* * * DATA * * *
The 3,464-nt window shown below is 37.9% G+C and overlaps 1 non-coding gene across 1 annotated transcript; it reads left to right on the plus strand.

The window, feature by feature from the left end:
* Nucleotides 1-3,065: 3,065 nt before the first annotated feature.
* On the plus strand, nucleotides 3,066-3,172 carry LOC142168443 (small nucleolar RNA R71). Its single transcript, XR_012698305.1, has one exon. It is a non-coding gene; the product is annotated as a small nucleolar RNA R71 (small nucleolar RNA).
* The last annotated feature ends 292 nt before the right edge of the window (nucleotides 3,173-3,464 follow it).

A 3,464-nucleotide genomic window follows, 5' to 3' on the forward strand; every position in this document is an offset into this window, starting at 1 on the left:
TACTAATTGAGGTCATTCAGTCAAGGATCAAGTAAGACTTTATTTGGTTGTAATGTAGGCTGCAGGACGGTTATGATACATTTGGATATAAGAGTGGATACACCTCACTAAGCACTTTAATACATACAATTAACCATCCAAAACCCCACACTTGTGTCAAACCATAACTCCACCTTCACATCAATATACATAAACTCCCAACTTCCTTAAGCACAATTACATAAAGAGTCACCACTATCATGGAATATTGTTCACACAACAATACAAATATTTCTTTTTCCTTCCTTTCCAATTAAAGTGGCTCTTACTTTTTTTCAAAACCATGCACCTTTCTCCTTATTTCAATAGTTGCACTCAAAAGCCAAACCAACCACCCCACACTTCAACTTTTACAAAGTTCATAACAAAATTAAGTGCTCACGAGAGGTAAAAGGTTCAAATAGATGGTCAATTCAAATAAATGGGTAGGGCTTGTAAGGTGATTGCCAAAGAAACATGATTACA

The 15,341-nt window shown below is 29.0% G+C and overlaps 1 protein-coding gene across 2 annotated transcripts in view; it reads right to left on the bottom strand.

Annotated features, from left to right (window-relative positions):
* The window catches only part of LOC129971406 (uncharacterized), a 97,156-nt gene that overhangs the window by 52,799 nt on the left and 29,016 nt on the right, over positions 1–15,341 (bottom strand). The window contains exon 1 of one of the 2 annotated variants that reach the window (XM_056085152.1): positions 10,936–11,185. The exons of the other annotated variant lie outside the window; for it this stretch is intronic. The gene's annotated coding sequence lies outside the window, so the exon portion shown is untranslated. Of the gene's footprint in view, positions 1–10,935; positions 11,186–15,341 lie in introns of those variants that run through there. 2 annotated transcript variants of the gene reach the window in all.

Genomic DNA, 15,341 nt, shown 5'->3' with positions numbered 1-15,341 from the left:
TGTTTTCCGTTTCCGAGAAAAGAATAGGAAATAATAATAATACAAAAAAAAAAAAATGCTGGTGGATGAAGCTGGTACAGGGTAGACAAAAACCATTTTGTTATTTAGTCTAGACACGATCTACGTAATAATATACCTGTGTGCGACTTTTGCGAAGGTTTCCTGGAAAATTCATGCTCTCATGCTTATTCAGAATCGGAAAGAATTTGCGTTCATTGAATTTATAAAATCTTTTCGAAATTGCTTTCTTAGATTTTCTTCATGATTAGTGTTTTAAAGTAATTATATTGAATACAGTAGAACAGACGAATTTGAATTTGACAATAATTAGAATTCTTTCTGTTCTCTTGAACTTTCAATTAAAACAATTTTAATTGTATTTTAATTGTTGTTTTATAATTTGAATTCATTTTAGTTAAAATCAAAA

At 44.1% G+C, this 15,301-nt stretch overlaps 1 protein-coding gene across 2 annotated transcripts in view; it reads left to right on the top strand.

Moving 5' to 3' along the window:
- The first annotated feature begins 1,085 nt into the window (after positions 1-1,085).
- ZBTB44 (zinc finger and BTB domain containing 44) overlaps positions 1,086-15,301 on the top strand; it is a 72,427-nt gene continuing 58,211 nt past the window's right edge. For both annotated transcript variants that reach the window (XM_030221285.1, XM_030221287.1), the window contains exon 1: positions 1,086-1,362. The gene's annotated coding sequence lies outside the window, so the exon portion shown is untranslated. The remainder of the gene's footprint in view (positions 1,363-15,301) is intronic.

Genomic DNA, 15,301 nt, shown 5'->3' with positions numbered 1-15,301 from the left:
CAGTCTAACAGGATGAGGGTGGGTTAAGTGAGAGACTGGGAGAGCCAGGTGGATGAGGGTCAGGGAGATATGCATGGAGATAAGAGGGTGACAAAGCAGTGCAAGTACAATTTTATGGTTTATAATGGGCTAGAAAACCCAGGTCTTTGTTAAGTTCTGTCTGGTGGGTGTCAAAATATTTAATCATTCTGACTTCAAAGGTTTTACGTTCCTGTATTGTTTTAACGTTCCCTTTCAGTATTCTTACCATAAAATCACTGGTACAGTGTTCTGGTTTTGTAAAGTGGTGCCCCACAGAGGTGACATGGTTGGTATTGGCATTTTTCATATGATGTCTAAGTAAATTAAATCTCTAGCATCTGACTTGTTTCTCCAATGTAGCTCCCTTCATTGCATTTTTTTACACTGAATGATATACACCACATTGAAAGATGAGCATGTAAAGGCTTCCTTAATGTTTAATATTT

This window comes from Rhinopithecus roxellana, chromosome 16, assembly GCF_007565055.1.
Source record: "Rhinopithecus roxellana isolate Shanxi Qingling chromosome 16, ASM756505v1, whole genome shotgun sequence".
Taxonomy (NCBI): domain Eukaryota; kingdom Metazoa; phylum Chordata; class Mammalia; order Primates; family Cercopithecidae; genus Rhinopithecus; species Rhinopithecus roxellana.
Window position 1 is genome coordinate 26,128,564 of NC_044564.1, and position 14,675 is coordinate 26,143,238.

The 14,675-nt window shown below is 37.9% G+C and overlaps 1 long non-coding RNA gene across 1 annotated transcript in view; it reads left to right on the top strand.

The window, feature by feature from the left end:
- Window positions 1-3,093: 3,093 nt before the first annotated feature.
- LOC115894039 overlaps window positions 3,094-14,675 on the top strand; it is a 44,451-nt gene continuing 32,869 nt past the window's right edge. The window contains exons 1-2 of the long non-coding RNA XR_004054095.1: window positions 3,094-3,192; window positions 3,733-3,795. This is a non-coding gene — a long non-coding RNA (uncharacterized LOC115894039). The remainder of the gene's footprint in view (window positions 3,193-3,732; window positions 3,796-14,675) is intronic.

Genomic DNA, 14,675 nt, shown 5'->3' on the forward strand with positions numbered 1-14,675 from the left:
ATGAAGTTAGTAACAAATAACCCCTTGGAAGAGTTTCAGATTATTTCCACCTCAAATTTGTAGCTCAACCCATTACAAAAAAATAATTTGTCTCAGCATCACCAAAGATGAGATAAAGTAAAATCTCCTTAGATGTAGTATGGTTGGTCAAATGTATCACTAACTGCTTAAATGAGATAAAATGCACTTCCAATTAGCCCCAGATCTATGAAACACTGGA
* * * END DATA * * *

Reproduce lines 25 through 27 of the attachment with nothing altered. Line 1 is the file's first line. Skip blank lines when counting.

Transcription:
- Window positions 1-3,093: 3,093 nt before the first annotated feature.
- LOC115894039 overlaps window positions 3,094-14,675 on the top strand; it is a 44,451-nt gene continuing 32,869 nt past the window's right edge. The window contains exons 1-2 of the long non-coding RNA XR_004054095.1: window positions 3,094-3,192; window positions 3,733-3,795. This is a non-coding gene — a long non-coding RNA (uncharacterized LOC115894039). The remainder of the gene's footprint in view (window positions 3,193-3,732; window positions 3,796-14,675) is intronic.

Genomic DNA, 14,675 nt, shown 5'->3' on the forward strand with positions numbered 1-14,675 from the left: